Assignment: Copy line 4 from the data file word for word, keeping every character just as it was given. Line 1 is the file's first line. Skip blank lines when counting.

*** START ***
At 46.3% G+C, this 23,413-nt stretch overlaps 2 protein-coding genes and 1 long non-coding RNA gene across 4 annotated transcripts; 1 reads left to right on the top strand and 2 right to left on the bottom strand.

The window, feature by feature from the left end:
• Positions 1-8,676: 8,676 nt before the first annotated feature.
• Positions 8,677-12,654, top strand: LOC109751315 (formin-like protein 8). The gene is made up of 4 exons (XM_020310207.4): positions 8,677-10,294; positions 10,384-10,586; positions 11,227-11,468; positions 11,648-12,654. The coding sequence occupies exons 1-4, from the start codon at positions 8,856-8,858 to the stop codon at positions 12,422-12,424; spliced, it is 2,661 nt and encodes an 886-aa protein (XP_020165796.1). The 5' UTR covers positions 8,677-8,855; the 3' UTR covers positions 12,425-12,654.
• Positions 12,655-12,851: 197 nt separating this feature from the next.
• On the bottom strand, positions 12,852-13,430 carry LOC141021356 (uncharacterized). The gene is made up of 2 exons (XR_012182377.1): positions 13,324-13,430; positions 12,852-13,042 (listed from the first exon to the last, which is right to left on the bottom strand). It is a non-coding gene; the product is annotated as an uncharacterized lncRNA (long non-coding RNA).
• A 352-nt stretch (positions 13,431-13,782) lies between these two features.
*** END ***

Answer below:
• Positions 8,677-12,654, top strand: LOC109751315 (formin-like protein 8). The gene is made up of 4 exons (XM_020310207.4): positions 8,677-10,294; positions 10,384-10,586; positions 11,227-11,468; positions 11,648-12,654. The coding sequence occupies exons 1-4, from the start codon at positions 8,856-8,858 to the stop codon at positions 12,422-12,424; spliced, it is 2,661 nt and encodes an 886-aa protein (XP_020165796.1). The 5' UTR covers positions 8,677-8,855; the 3' UTR covers positions 12,425-12,654.